Bryony Kimmings, a self-described performance artist from London, has made her name tackling thorny subjects with an acerbic wit and sense of fearlessness. She’s starred in a number of her own plays, and a few have featured her loved ones – in 2015’s Fake It ‘Til You Make It, her then-partner Tim Grayburn shared her spotlight in an incisive piece about his experience with clinical depression. Her 2013 play about the sexualisation of young girls and women, Credible Likeable Superstar Role Model, was a two-hander featuring her nine-year-old niece. With 2016’s A Pacifist’s Guide to the War on Cancer, Kimmings set her sights on cancer – how we talk about it, how we treat those who have it, and how the survivors usually never get a word in. Described as a play with songs, it was produced by leading theatre company Complicité. Ahead of its Australian premiere, Limelightcatches up with Bryony Kimmings to talk the play’s inception and influence.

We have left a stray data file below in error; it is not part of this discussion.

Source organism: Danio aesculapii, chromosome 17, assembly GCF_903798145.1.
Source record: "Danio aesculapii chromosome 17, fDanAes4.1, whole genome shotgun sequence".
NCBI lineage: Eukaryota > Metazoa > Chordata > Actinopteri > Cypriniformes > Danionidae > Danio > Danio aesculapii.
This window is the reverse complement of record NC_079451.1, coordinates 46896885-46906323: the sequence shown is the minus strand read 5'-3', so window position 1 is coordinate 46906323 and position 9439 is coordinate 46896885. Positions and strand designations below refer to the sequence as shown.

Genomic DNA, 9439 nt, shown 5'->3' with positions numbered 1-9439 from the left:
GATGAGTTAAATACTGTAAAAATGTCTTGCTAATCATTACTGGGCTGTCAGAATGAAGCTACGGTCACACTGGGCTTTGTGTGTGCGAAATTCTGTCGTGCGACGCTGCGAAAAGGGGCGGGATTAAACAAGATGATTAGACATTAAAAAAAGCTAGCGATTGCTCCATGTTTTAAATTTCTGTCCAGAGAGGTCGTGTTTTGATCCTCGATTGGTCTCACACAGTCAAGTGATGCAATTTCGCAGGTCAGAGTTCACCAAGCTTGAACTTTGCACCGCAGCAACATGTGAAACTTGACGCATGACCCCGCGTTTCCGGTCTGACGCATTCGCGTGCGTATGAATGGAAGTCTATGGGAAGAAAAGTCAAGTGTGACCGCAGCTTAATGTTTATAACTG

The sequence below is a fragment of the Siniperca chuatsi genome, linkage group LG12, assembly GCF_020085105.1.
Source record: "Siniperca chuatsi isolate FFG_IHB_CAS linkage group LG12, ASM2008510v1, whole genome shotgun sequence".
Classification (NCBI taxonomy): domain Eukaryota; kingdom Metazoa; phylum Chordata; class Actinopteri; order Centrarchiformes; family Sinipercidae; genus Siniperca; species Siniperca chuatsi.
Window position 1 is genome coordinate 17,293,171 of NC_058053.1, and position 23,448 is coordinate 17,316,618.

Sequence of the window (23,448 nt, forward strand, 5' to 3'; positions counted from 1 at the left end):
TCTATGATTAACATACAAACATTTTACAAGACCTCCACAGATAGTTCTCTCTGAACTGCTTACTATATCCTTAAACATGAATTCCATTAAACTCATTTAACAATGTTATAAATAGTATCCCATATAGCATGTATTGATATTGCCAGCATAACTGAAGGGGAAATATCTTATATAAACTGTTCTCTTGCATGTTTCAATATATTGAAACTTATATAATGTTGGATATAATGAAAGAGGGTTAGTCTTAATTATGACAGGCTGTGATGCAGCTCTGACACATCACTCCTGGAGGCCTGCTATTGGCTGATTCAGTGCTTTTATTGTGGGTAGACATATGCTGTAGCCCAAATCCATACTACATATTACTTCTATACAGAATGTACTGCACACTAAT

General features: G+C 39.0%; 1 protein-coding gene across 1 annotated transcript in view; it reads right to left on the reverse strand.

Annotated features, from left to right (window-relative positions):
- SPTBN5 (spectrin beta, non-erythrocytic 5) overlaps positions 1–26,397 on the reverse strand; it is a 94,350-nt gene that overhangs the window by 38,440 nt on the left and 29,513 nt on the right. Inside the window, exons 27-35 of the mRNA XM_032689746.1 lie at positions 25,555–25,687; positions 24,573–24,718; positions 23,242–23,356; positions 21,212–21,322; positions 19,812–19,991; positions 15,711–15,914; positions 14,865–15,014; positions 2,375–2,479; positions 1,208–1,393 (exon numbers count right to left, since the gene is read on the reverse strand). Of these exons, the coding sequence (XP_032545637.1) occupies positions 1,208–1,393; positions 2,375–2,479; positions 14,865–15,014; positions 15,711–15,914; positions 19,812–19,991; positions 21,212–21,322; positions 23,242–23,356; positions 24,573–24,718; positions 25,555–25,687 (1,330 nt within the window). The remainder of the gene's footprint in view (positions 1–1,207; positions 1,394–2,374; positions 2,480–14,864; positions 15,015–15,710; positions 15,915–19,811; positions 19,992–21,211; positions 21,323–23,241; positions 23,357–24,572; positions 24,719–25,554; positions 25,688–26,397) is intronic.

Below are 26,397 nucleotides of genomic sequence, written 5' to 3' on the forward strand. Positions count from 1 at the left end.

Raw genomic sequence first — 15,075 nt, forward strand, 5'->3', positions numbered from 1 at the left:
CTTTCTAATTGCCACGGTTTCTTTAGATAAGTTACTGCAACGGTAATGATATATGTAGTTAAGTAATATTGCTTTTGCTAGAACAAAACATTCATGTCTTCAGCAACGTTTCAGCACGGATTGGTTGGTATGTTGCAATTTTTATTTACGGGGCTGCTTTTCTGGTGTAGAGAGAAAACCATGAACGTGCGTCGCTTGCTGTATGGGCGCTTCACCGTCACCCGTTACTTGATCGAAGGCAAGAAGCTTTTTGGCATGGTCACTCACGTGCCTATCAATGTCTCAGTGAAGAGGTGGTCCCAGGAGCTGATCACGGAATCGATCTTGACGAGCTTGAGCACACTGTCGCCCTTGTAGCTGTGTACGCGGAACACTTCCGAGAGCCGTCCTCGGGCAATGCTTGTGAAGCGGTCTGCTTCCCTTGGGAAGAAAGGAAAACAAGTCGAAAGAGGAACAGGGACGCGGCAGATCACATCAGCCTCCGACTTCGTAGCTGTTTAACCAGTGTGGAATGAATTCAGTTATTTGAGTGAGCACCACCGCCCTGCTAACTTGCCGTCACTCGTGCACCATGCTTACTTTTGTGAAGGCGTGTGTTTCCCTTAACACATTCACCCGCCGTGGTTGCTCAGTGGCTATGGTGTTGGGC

Bryony Kimmings. Photo: Richard Davenport.
Why did you decide to address the topic of cancer in your latest play?
The producer at Complicité [Judith Dimant] asked me to come in and pitch...